Home  |  What's New  |  Features  |  Gallery  |  Reviews  |  Reference  |  Forum  |  Search

F-4/RF-4 Phantom II Intakes


Intake Set Contents (F-4J/S / RF-4 Shown)

Cutting Edge Modelworks 1/48


S u m m a r y

Catalogue Number, Description

CEC48-455 -- the F-4B/C/D/N with raised scribing (also the original F-4J)
CEC48-458 -- the F-4E/EJ/F/G with engraved scribing
CEC48-476 -- the F-4J/S and RF-4 with engraved scribing (yes, different from the F-4E/EJ/F/G set)
CEC48-467 -- the British Phantom FG.1 and FGR.2 with engraved scribing

Scale: 1/48
Contents and Media: See text and images
Price: each USD$19.99 available online from Meteor Productions website
Review Type: FirstLook Review and Test Fitting
Recommendation Highly Recommended


Reviewed by David W. Aungst

HyperScale is proudly sponsored by Meteor Productions




I have wanted some easy to use, seamless intakes for the Hasegawa 1/48th scale F-4 Phantom II kits ever since they were released. Some manufactures have tried to provide these over the years, but I was never happy with the amount of work required to get them to fit into the kits. Cutting Edge has filled the void, finally.

Dave Klaus at Meteor Productions (the parent company of the Cutting Edge line) showed me the work in progress masters for the Phantom intake sets last year. I was quite excited about what it would mean for them to get finished. As time constraints would have it, Dave was not getting the time he needed to work on the intakes, so early this year, I offered to help. This gave me the perfect chance to make sure that the intake sets were everything I wanted as I was going to be completing them.

This posting reviews the intake sets as well as covering the integration of the Cutting Edge intakes into a new Hasegawa RF-4 kit (the RF-4EJ, to be specific).



Cutting Edge's 1/48 scale F-4 Intake Sets Described


The Cutting Edge intake sets come packed in the now familar black and yellow packaging, sealed inside a zip-lock baggie. There are four sets available as follows.

  • CEC48-455 -- the F-4B/C/D/N with raised scribing (also the original F-4J)

  • CEC48-458 -- the F-4E/EJ/F/G with engraved scribing

  • CEC48-476 -- the F-4J/S and RF-4 with engraved scribing (yes, different from the F-4E/EJ/F/G set)

  • CEC48-467 -- the British Phantom FG.1 and FGR.2 with engraved scribing

Be careful which kit you are buying intakes to fit into. If you try to put the F-4E/EJ/F/G set onto an F-4S kit (for example), you are in for some extra work to make them fit. Just to keep things confusing, Hasegawa, in their infinite wisdom, has created four unique intake set-ups that are not interchangable. This was a big surprise to me, especially on the F-4E/EJ/F/G and F-4J/S kits.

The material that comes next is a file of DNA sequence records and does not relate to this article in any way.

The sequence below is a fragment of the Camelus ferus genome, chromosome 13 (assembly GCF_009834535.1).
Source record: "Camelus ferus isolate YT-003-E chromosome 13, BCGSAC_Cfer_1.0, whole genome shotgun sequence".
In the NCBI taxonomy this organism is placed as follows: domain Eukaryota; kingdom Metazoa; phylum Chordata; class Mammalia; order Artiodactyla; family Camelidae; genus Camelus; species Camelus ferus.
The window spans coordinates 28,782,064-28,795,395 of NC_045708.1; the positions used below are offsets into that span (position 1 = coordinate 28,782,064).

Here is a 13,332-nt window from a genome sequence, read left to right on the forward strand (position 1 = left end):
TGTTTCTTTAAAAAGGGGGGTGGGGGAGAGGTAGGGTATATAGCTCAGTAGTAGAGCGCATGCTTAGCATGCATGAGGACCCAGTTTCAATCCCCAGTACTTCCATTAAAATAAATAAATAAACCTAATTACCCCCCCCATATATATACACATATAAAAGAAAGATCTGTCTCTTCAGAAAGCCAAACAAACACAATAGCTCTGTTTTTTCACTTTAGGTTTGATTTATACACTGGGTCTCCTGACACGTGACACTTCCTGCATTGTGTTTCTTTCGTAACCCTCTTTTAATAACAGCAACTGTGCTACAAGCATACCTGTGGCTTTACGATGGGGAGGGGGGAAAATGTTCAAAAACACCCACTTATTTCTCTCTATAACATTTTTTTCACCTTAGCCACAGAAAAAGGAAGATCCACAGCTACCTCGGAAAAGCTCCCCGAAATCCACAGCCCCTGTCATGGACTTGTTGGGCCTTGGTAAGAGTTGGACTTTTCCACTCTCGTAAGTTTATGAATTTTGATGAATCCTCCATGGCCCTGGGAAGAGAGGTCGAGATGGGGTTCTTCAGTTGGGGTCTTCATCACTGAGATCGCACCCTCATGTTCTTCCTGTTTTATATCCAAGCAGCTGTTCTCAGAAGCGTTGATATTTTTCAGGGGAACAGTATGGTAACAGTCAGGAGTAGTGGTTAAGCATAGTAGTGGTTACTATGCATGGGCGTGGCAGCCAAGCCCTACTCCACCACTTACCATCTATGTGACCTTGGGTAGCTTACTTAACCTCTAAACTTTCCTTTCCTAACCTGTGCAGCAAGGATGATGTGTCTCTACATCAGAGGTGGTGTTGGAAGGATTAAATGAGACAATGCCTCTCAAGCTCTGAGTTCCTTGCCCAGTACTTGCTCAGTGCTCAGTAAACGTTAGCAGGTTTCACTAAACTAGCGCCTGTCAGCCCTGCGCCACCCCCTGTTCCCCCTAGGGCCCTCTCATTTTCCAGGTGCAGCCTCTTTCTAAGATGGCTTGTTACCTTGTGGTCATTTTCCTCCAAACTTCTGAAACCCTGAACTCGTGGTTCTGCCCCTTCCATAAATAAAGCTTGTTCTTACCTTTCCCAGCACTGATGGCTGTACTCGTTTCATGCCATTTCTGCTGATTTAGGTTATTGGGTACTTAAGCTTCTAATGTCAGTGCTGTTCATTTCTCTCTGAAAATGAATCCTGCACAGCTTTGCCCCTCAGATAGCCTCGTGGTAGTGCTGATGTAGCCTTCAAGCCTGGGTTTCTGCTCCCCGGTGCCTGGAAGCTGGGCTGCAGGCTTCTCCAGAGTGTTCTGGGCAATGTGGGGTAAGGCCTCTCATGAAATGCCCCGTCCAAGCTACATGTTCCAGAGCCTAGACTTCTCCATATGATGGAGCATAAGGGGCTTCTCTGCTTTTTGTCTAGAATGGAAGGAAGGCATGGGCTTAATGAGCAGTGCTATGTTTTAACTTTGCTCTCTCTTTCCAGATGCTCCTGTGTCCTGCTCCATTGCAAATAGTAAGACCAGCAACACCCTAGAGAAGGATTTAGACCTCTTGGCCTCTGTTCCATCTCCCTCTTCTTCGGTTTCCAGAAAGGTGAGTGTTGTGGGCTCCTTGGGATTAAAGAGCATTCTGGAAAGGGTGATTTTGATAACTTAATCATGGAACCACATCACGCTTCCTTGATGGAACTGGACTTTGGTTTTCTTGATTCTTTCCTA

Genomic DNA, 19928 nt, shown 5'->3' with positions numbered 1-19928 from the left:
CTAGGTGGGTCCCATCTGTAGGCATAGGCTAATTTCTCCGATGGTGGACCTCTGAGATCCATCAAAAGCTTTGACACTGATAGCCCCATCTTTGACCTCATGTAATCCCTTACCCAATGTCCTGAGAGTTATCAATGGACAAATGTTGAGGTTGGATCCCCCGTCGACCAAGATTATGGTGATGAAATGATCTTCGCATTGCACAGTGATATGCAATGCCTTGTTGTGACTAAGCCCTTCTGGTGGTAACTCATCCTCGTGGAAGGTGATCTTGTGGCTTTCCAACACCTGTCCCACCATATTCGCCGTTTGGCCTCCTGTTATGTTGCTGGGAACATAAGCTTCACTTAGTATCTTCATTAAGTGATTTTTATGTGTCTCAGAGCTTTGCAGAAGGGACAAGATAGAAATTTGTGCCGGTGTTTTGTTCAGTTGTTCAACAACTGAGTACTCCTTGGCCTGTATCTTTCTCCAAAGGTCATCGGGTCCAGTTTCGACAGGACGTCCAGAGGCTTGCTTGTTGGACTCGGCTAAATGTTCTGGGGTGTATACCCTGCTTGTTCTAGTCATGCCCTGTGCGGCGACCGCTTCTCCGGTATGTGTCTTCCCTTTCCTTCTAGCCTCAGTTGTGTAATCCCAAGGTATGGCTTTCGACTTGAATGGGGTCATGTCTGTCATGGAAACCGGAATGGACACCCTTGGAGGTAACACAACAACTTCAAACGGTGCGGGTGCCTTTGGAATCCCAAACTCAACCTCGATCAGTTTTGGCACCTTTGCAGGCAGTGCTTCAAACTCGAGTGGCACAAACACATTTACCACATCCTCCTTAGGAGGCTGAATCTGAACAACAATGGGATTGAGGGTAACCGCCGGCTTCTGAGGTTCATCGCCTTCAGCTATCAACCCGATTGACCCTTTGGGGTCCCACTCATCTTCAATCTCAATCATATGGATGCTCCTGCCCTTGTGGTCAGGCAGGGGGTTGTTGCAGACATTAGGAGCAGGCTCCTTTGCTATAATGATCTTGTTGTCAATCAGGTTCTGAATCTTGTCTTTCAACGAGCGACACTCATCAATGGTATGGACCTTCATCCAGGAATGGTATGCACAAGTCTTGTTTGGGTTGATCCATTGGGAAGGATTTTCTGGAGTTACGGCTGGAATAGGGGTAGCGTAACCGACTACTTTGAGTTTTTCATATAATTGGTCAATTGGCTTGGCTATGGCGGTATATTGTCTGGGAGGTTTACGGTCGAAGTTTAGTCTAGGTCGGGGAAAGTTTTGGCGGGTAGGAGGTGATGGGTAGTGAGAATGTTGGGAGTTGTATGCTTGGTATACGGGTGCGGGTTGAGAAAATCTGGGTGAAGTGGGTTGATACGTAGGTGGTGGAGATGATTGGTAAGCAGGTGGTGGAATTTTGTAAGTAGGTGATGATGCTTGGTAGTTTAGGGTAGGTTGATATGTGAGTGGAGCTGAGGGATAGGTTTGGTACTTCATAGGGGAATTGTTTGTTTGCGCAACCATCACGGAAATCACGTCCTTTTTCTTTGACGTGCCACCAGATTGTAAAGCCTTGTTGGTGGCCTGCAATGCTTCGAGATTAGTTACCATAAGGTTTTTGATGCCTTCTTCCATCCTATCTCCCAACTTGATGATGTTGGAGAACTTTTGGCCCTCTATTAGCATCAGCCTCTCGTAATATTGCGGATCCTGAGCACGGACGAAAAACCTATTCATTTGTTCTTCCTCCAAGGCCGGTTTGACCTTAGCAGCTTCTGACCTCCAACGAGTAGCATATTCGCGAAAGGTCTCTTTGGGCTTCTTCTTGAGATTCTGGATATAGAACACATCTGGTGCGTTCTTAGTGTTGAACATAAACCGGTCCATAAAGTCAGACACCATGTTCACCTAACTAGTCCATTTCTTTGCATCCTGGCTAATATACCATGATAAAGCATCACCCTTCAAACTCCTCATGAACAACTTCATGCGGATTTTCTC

The baggie is packed full of resin. Most all the pieces in the set are simple replacements of kit pieces. The bag contents include:


    Intake Set Instructions
    Click to Enlarge

    The main intake trunks. These are molded in WHITE!!! It is not necessary to have to paint the interiors on these.

  • The engine face bulkhead. This piece differs between the J79 and Spey engine sets. Each set provides the correct engine faces for the corresponding engine types.

  • The forward variable inlet ramps. These are the inner intake pieces that go between the fuselage and the intake trunk pieces.

  • The intake splitter plates. These are the formost pieces of the intake that split the unstable boundary air along the fuselage away from the "clean" air going to the intakes. Details provided on these pieces include the vents on the upper and lower rear corners were the bleed air is vented out. There are also four dimples on the back of the splitter plate to indicate where the four braces are found for any modelers looking to add these to their Phantom models.

  • The last items are the tiny pitots found inside the intakes. These are sensors that tell the flight computers how to set the geometry of the intakes at varying flight attitudes and speeds.

The last item is a full notebook page size instruction sheet providing information on how to use the intake set. Photophaphs and text in the instructions clearly show where and how all the pieces go and how much slag to remove from the backs of the intake trunks. There are also two reference photographs of real Phantom intakes to assist in placing the pitots into the intakes.



Installing the Intake Set


The first step in the process is to verify that you have the correct intake set for the model you are building. I will say it again -- these sets will be trouble if you try to install the intake set into one of the wrong versions of the model kits. With gobs of putty and lots of sanding, the sets can be criss-crossed (if you insist on doing it), but why make all that trouble for yourself? If the set matches the model, the pieces are a drop-in fit, no different from if you used the kit intake pieces.

Also, verify that the intake trunks and other pieces all agree to the set you think they are. Of my review samples, I had one set (a British intake set) where one of the intake trunks did not match. You want to find this out before you start trying to use the intakes. I carved into each set of intake trunks the versions it fits. The pieces on the sets are very similar, and the white resin makes it difficult to see the detailing. The people at Cutting Edge can easily cross pieces without even knowing it. Double check your set before using it.